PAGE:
TALLINN - Estonia as a transit country is on the rise again, said officials at Tallinna Sadam (Port of Tallinn) at an international transit conference on Sept. 16 in Tallinn, reports National Broadcasting. Major changes have taken place in the transport sphere recently and after years of low tide, Estonia has the hope to earn from transit again.
Tallinna Sadam board chairman Ain Kaljurand said that thinking of Northwest Russia and China, the trade potential is very big. However, entrepreneurs from the east who attended the conference consider the rail width of railways and difficulty with border crossing as problems. Kazakhstan’s State Economy Chamber board chairman Azat Peruashev said that the plan that was voiced at the conference to gradually adopt the European standard creates questions, since then the need of reloading becomes a barrier for transit.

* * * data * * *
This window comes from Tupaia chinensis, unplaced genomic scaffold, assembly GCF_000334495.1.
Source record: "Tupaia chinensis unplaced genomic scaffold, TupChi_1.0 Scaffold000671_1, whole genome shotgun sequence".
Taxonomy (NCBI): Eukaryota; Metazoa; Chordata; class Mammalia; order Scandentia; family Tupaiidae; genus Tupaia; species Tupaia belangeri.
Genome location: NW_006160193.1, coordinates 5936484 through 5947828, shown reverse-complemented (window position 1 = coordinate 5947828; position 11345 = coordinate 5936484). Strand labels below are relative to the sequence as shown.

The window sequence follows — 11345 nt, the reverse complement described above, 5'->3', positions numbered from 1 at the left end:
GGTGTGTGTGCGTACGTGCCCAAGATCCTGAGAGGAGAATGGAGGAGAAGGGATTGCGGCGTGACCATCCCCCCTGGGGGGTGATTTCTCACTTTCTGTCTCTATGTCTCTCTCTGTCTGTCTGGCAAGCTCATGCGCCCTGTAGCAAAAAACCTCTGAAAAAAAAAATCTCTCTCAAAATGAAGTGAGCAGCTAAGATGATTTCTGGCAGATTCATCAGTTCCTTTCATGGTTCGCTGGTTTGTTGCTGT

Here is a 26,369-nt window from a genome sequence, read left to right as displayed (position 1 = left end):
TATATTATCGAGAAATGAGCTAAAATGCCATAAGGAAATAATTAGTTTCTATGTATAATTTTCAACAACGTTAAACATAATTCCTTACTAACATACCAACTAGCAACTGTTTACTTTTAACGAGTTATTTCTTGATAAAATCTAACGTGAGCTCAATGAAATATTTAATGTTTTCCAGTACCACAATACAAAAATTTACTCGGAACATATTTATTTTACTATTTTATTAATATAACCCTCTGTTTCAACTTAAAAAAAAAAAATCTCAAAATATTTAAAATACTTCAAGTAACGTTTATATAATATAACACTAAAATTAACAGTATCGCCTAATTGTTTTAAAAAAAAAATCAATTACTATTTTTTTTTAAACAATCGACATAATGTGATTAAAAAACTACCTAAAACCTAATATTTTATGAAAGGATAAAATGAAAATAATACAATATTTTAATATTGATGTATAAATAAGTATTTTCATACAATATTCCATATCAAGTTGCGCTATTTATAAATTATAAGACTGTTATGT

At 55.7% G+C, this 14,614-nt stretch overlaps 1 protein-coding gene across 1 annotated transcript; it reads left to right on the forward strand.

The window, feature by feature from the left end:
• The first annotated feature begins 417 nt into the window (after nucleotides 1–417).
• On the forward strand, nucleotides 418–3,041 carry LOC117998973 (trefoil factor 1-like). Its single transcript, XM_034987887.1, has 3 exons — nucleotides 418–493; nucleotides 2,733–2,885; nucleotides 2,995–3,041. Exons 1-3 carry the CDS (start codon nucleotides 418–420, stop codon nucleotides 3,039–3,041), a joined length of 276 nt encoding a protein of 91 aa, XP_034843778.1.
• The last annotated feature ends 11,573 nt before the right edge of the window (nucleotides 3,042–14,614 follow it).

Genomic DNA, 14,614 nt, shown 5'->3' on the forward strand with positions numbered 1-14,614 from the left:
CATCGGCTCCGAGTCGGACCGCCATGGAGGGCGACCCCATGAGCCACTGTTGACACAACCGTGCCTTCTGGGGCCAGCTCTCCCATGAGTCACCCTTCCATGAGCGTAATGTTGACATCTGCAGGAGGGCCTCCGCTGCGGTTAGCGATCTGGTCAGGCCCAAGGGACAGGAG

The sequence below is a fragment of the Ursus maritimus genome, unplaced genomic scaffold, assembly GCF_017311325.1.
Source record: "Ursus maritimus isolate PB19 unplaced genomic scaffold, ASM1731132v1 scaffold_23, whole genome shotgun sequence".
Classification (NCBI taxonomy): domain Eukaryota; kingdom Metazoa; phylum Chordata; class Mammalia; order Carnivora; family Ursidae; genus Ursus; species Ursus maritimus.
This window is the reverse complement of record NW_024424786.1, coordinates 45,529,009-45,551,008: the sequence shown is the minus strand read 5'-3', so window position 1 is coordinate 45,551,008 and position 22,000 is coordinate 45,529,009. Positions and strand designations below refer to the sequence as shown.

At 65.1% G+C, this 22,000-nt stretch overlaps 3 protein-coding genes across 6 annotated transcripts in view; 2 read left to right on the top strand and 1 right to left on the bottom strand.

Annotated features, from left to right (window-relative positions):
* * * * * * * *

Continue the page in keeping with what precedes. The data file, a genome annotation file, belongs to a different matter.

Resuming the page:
International Industrialists and Entrepreneurs Congress President Viktor Glukhikh noted that right now, common work is needed to improve border crossing so that cargo transport does not have to wait at the border. “Major work is under way to achieve visa freedom too,” he said.
Of the major ports of the Baltic states, the Port of Tallinn registered the largest cargo turnover in the first eight months of the year, at 24.7 million tons, reports Nozare.lv. Second in terms of cargo turnover is Klaipeda Port in Lithuania, at 19.9 million tons, followed by Riga Port in Latvia with 19.7 million tons, followed by Ventspils Port in Latvia at 17.3 million tons. Liepaja Port in Latvia registered cargo turnover of 2.7 million tons in the first eight months of the year.
Compared to the same period in 2009, Tallinn’s port had the most rapid increase in cargo turnover, up by 16.5 percent, followed by Klaipeda Port, up by 12 percent, and Liepaja Port, higher by 0.3 percent.
Ventspils Port, however, saw a 9 percent reduction of cargo turnover in the first nine months of the year, while Riga Port registered a 1.9 percent reduction in cargo turnover.